Desperate Haitians rush aid convoys after earthquake

Survivors of the devastating Haiti earthquake looted an aid convoy on Friday as the impoverished Caribbean nation scrambled to deploy a relief effort racked by the chaotic response to past natural disasters.

Harassment of relief supplies and tumultuous handouts underscored the despair in the wake of last week’s powerful earthquake, which killed more than 2,000 people and destroyed or damaged more than 130,000 homes.

The 7.2 magnitude earthquake robbed tens of thousands of Haitians everything they owned in a matter of seconds, and the search for necessities like clean water and food is now a daily struggle for many.

And while humanitarian convoys have begun distributing aid, quantities have been insufficient and those responsible for delivering supplies often lack experience in logistics.

An AFP photographer captured chaotic scenes on Friday in Les Cayes, one of the worst-hit cities, as sacks of rice were handed out to clamoring crowds.

Looters were able to raid one of the two supply trucks before police intervened, according to the photographer, and the remaining goods were randomly delivered to the local police station.

Desperate Haitians have had to rely on the generosity of their neighbors and relatives, many of whom have little to spare.

“I have a friend who came from (the capital) Port-au-Prince to bring me water and food and I shared it with my neighbors. He also gave me some clothes,” said Marcel Francois, a father of two who was dragged away. of the rubble from the earthquake after three hours buried under cement.

From the ruins of his home on the road connecting Les Cayes to the airport, he now has a front row seat to the recovery effort.

“I see many authorities marching, processions of officials with their sirens and large NGO cars. Aid trucks also pass by, but nothing has arrived for me,” said the 30-year-old man.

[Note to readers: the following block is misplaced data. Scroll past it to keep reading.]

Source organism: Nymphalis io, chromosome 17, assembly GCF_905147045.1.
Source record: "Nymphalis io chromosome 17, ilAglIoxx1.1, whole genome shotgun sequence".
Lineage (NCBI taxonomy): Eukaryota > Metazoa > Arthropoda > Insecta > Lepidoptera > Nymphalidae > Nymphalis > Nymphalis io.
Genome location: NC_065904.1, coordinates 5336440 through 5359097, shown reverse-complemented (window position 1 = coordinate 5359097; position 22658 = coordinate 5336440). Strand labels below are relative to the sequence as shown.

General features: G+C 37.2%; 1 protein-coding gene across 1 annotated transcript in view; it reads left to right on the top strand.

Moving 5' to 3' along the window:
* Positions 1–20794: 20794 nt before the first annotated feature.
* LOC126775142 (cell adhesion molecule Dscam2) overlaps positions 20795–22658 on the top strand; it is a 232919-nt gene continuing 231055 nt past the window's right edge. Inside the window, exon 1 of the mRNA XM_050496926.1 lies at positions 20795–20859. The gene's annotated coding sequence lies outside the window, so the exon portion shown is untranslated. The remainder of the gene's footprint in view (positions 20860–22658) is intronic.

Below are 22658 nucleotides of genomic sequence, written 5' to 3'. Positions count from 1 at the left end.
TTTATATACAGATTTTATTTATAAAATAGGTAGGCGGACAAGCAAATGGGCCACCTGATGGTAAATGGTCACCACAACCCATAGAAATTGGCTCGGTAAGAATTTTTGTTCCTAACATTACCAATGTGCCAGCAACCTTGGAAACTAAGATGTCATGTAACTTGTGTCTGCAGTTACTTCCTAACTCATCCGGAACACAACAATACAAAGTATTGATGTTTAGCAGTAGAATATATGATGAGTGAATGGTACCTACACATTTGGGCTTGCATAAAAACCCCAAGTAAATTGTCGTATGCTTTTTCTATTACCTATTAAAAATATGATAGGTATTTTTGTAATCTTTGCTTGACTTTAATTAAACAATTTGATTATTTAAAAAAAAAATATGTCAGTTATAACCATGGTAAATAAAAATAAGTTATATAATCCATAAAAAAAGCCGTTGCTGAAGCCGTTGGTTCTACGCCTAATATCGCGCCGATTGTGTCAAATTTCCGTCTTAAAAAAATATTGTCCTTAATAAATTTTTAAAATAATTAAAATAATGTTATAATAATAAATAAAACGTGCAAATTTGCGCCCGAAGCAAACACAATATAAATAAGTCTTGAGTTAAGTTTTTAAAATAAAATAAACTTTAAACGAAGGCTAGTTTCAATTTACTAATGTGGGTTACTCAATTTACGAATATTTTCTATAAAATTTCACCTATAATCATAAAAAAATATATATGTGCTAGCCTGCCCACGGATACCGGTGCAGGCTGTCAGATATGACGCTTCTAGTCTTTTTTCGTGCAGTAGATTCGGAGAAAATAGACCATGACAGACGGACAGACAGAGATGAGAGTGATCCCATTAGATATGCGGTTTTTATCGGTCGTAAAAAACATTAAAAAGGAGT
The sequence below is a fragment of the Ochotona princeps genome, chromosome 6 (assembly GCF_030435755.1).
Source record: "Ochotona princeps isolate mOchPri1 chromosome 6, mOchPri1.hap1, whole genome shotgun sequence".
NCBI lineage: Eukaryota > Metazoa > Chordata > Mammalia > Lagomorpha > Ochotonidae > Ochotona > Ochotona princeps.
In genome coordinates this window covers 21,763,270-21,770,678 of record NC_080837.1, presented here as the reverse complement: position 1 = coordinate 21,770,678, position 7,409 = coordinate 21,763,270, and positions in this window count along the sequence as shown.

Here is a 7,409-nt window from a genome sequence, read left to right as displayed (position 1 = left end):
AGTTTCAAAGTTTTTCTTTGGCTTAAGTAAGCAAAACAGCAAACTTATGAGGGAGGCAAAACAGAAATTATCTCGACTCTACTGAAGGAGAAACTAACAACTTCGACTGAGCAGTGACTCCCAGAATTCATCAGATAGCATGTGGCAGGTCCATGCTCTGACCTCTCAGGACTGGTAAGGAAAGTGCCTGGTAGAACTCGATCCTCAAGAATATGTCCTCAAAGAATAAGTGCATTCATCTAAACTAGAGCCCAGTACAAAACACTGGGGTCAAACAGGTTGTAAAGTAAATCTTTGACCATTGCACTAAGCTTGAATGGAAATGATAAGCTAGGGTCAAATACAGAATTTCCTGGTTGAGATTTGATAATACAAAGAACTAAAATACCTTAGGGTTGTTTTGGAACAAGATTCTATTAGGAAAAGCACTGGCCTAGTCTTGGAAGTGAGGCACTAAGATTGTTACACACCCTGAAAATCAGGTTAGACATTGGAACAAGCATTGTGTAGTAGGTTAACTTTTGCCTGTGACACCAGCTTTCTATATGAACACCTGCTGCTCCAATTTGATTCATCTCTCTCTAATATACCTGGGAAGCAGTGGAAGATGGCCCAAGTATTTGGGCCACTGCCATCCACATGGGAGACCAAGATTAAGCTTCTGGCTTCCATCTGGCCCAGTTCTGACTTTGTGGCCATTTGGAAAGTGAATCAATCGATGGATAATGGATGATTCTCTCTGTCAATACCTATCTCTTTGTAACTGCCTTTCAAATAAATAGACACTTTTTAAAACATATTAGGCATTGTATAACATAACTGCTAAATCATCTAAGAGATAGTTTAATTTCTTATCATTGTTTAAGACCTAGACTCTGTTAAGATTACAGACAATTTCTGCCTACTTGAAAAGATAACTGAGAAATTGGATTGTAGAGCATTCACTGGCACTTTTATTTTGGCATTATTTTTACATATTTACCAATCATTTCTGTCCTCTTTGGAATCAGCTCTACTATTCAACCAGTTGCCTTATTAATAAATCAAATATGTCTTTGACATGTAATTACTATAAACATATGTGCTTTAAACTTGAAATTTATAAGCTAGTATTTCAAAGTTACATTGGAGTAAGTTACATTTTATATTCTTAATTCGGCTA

‘No one has come to help us’

Even before last week’s powerful earthquake, Haiti, one of the poorest countries in the world, was affected by mounting Covid-19 cases and a political crisis that culminated last month with the assassination of President Jovenel Moise.

The nation is also recovering from the 2010 earthquake that shook the capital and killed more than 200,000.

More than 1.5 million Haitians were left homeless by that disaster, and dozens of survivors spent years living in tents dealing with a deadly cholera epidemic, despite billions of dollars in foreign donations and promised aid.

In an echo of that earlier tragedy, officials have tried to keep optimism afloat once again with promises to “build back better.”

“We have seen an incredible moment of unity in the earthquake response, so we believe this can become an opportunity to rebuild for the better,” UN Deputy Director Amina Mohammed said on Friday after a 24-hour visit. hours.

But the lofty promises ring hollow to the victims of the latest crisis to hit Haiti.

Although aid workers have warned against repeating mistakes that hampered the 2010 response, tent cities are already popping up on vacant lots in urban centers.

And while Haitian Prime Minister Ariel Henry has promised to hold elections as soon as possible, ordinary Haitians are eager to start getting help.

“We lead a miserable life,” Wilford Roosvelte, an earthquake survivor, told AFP from a football stadium full of tents.

“The ground is flooded with rain. This is where people sleep. No one from the authorities has come to help us.”


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